Stomp Under Foot Red Menace Pedal Review

Based off of the very first Sovtek Muff, which wasn’t a Muff at all—it was an almost identical pedal, misleadingly named the Red Army Overdrive.

Though they’re a minority in the bizarre community of Big Muff nuts, some consider Mike Matthews’ early Sovtek creations the finest Muffs of all time. The perception is no doubt fueled by David Gilmour’s use of an early Sovtek Big Muff to power his leads on Pink Floyd’s ’94 tour and much-adored Pulse DVD. But they are, by any measure, great fuzz boxes.

Gilmour’s Pulse Muff is nicknamed the Civil War model (for its blue and grey enclosure) and fuzz nerds consider it the first and best of all Sovtek Muffs. But the truth is that the very first Sovtek Muff wasn’t a Muff at all—it was an almost identical pedal, misleadingly named the Red Army Overdrive.

It’s little surprise that Stomp Under Foot, one of the foremost specialists in Muff clones, used this footnote in Big Muff history as the basis for the Red Menace. But what’s cool about their effort to tackle this rare and subtly—but significantly— different circuit is that it results in one of the most well-rounded Big Muff clones on the market.

Red Scare
In terms of controls and construction, there isn’t a whole lot to a Muff-style pedal, and anyone who has ever used a fuzz will know how to navigate the Red Menace. There’s a knob for Volume, one for Tone, and another for Sustain, which is essentially the fuzz control.



Boasting an uncluttered interior, the pedal is beautifully built and flawlessly wired. And while the candy apple red enclosure doesn’t have the visual allure of a Sovtek original (what does?), it looms boldly on a cluttered pedalboard—almost daring you to tussle, like a MiG prowling the edge of international airspace.

Eastern Bloc Rock
Because of minor variations in transistor values, the Sovtek Red Army Overdrive tends to have a little more scuzz to its fuzz and more midrange kick than a Civil War. These are the qualities that Stomp Under Foot emphasized in the Red Menace. The difference is critical, because while the big, round, and smooth low end of a Civil War may sound like Lava Lamp drops from heaven in a spacious arrangement, it can go missing in a raging stoner-rock maelstrom.

I played the Red Menace alongside a Stomp Under Foot Civil War using a Fender Vibroverb and Ampeg Super Jet, as well as a humbucker-equipped Telecaster Custom, a Rickenbacker 330, and an E-series Stratocaster. With Gilmour’s more searing tones in my thoughts, I put the Red Menace between the Stratocaster and the Ampeg. Running through the funk section of Pink Floyd’s “Echoes,” the additional midrange edge and Fuzz Face/ Triangle Muff-style rasp was plainly—and delightfully—audible. The extra presence comes with little sacrifice in the low-end muscle. And while the Red Menace isn’t nearly as wooly as the Civil War at identical settings, the low end is fat and smooth enough for sweet sustained bends and droning, growling power chords alike.

Playing the super-resonant Rickenbacker showcased the Red Menace’s capacity for note definition in a distorted context, and the pedal remained surprisingly clear during fast arpeggio work. Meanwhile, languid, elastic Sabbath-blues bends on the Telecaster’s neck humbucker were a perfect match for the Red Menace’s enhanced midrange and classic, harmonic-rich, and almost octave-like Muff voice.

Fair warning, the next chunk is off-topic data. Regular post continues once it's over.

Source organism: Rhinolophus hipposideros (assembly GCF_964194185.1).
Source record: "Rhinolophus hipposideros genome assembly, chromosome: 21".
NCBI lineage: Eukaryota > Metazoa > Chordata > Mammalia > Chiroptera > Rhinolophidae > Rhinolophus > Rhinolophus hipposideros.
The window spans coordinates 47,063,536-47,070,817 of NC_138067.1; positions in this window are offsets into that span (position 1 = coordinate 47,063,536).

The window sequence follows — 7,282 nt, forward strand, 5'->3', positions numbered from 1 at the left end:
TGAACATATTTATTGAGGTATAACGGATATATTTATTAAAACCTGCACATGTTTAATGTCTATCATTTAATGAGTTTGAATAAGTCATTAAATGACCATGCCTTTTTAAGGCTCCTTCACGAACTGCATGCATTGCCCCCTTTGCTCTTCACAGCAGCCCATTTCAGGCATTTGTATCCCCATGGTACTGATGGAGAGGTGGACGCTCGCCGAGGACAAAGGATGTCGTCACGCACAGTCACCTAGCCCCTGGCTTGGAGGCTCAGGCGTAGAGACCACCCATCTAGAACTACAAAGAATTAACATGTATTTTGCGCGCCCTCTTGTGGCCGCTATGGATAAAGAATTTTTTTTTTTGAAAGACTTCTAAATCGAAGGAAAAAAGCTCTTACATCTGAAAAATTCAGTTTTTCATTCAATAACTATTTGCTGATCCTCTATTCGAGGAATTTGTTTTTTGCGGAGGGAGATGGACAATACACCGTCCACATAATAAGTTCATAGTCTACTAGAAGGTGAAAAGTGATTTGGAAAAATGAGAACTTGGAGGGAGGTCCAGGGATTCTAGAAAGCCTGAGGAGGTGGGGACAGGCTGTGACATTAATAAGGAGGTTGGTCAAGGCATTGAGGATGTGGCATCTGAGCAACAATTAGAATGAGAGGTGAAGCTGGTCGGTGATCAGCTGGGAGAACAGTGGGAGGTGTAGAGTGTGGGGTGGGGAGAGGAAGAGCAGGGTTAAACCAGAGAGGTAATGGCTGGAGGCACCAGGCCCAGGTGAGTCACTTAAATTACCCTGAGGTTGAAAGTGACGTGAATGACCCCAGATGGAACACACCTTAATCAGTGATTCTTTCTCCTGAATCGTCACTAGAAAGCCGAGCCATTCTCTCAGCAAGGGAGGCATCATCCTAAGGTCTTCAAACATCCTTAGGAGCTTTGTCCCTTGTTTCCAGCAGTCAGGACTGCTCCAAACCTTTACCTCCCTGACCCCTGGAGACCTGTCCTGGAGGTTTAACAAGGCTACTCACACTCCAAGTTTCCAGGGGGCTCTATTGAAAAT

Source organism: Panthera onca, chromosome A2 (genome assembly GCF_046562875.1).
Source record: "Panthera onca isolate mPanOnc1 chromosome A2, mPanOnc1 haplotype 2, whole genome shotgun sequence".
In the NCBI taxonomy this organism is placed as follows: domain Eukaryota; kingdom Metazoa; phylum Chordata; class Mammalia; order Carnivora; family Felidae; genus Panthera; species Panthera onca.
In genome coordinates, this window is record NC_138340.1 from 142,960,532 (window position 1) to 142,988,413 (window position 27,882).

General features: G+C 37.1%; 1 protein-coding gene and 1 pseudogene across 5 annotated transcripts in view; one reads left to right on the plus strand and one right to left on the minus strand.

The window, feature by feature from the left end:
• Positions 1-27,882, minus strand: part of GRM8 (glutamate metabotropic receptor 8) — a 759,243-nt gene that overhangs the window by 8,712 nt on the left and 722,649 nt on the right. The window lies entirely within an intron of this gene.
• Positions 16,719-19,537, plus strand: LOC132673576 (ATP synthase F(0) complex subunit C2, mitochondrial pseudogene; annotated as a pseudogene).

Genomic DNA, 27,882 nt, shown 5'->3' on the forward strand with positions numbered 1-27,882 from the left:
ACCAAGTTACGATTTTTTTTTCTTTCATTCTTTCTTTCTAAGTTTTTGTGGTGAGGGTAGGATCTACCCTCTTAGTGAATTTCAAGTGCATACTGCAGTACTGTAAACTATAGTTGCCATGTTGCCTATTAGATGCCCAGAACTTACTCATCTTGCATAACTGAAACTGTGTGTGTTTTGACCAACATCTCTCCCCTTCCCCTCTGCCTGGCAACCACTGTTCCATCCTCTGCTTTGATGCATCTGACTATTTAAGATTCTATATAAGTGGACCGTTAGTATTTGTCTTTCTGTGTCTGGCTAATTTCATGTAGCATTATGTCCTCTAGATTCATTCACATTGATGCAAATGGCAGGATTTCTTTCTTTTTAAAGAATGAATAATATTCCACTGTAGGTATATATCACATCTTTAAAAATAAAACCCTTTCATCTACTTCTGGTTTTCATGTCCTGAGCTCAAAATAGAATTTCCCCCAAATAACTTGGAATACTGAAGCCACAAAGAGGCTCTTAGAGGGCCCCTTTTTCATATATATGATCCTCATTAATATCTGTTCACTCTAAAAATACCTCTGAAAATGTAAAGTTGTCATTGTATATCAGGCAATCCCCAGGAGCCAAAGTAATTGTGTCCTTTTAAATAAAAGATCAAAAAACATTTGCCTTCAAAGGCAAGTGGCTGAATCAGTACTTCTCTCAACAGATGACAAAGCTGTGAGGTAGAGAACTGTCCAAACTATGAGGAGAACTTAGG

The Verdict
If you’ve ever longed for a Big Muff or Muff clone but wondered whether you’re a member of the round, wooly, and singing Sovtek camp or the original brutal and buzzier Electro-Harmonix tone family, the Stomp Under Foot Red Menace inhabits an interesting middle ground. While it’s clearly more closely related to the former, you can dial in plenty of high-mid content to achieve the aims of the latter. There are few builders quite as well versed in Muffery as Stomp Under Foot. And in reinterpreting this lost stepchild of the Big Muff family, Stomp Under Foot has crafted a fuzz that’s likely to find fans in less Muff-like contexts too.
Buy if...
you’re equally in love with Sovtek Big Muffs and early Electro-Harmonix versions, but can’t figure out which way to turn.
Skip if...
you think fuzz should buzz like a hornet.
Rating...


Street $160 - Stomp Under Foot - stompunderfoot.com

<<< Previous Review: Mid-Fi Electronics Demo Tape Fuzz
Next Review: Skreddy Pedals Lunar Module Deluxe >>>

Kick off the holiday season by shopping for the guitar player in your life at Guitar Center! Now through December 24th 2022, save on exclusive instruments, accessories, apparel, and more with hundreds of items at their lowest prices of the year.
We’ve compiled this year’s best deals in the 2022 Holiday Gift Guide presented by Guitar Center.

Read MoreShow less

DiMarzio, Inc. announces the Relentless P (DP299), the Relentless J Bridge (DP301), Relentless J Neck (DP300), and the Relentless J Pair (DP302) for 4 string basses.

Read MoreShow less

Mystery Stocking is coming soon! Sign up for PG Perks below so you don't miss it.

Read MoreShow less

For part two of our crash course in harmony for bassists, we’re talkin’ triads.

As bass players, our job is often to indicate and support what is happening rhythmically and harmonically in the music we’re playing. And to do that, it’s important for us to understand the basics of tonality and how it works. In fact, every bass player must have a strong knowledge of harmony to do their job correctly. This month, we’ll continue last month’s harmony crash course with some more ways to brush up on your ear skills, in italics below, so you can do your low-end job effectively.

Read MoreShow less